mack bernard_web.jpgSpecial to South Florida Times

The impoverished Glades area of Palm Beach County, where unemployment is hovering around 40 percent, is bracing for a further economic hit with the possibility that the Glades Correctional Institution, one of the area’s largest employers, may be closed.

The Legislature, in its session that ended a week ago, isn’t funding the facility for the upcoming fiscal year, according to one lawmaker, and current funding will dry up on June 30, according to some published reports.

The prison’s website indicates the facility employs 346 workers, many of whom are minorities and residents of the Glades. They could stand to suffer if the facility closes, says state Rep. Mack Bernard, D-West Palm Beach.

Bernard’s District 84 includes Belle Glade, where many residents work in the sugar cane industry, for the School District of Palm Beach County or at Glades Correctional, the largest employers in the region.

Mayor Steve Wilson of Belle Glade says closure of the prison would hurt not just the western communities of Palm Beach County but would have a catastrophic economic impact overall.

“We already have a 40 percent unemployment rate over here, so if you closed down one of the largest employers, it would literally destroy the communities of Belle Glade, South Bay and Pahokee,” Wilson said.

Bernard and Wilson are leading an effort to keep Glades Correctional open and will meet with officials of the Florida Department of Corrections this Friday. They will tour the prison and discuss the impact of its impending closure on the community, Bernard said.

Officials have previously said the facility is old and too costly to operate, at $64 per day per prisoner, compared to Okeechobee Correctional Facility at $38 per day, according to reports.

 Gretl Plessinger, head of communication for the Department of Corrections, was not available for comment. 

Glades Correctional is the state’s second oldest prison, built in the 1940s. Bernard agrees the facility is outdated but maintains it needs to remain open to protect the jobs of employees.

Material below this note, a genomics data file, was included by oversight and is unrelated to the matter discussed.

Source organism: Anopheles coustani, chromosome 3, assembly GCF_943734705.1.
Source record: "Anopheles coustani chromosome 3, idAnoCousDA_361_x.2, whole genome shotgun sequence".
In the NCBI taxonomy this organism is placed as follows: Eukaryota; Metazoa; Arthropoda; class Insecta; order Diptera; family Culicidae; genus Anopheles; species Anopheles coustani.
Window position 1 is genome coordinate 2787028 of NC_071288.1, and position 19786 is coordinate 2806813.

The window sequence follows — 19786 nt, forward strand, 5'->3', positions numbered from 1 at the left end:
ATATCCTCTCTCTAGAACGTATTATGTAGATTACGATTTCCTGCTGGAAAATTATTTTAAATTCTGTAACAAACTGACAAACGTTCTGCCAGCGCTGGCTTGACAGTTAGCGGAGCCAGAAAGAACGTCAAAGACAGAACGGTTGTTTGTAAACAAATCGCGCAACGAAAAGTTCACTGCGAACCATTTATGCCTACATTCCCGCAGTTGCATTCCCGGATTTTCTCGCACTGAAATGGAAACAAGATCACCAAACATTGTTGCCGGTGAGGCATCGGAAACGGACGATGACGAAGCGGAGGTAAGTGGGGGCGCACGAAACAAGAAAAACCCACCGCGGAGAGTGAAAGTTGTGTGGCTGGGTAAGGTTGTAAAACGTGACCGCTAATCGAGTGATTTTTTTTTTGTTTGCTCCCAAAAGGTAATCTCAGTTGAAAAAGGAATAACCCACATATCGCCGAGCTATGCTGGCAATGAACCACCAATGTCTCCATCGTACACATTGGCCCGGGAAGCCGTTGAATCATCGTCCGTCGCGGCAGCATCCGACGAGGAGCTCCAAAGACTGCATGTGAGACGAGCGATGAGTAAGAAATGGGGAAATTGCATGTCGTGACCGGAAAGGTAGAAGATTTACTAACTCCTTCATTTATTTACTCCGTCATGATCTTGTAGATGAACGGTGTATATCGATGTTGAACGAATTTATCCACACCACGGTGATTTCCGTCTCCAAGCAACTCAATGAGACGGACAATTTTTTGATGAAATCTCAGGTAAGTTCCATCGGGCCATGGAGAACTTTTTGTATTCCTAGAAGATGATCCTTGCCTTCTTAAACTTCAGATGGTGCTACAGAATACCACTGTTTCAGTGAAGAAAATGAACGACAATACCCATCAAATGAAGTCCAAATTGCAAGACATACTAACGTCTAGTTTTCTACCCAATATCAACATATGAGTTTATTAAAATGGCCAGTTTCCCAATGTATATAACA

“We understand some of their concerns but, at the same time, we believe that the concerns of the residents of this community must be considered. This is an area that does not need more unemployment,” Bernard told South Florida Times.

Bernard is hoping Secretary of Corrections Edwin Buss will keep the facility open.

“In the current budget for fiscal year 2011-2012, they did not fund GCI.  However, the Secretary of Corrections has the latitude and the ability to fund it if necessary, so we’re working with the secretary’s office and they’ve been working with our community and so far we don’t believe it is closing,” Bernard said Tuesday.

Wilson also remains hopeful but says no one has told him the plan for the facility.

“I’m confident and hopeful that the powers-that-be would do the right thing and make the right decision for the people,” Wilson said.

The Palm Beach Post, in a story on May 11, quoted a Corrections spokesperson as confirming Glades Correctional is being considered for closure but that no decision had been made.  The story said Buss is reviewing the options.

The Department of Corrections in a statement in March did not include Glades Correctional as  among the prisons targeted for closure as part of a prison consolidation plan to save money. 

Hendry Correctional, Hillsborough Correctional, Brevard Correctional, Tallahassee Road Prison, Lowell CI Boot Camp and Sumter Boot Camp were listed for closure.

But a recent Palm Beach Post report quoted a director of the Police Benevolent Association as saying lawmakers scrapped a plan to close a Tampa area facility and, instead, decided to close Glades Correctional. 

The prison closures are part of a consolidation plan that will save the state $30.8 million annually and another $25 million in cost avoidance that would have been necessary to repair aging facilities, officials have stated. 

As part of their budget cutting during the recent Legislative session, legislators ordered corrections officials to privatize all prisons in the southern part of the state by Jan. 1. That move has outraged some lawmakers, among them state Rep. Barbara Watson, D-Miami, who said privatization would lead to the loss of 1,700 jobs.

Daphne Taylor may be reached at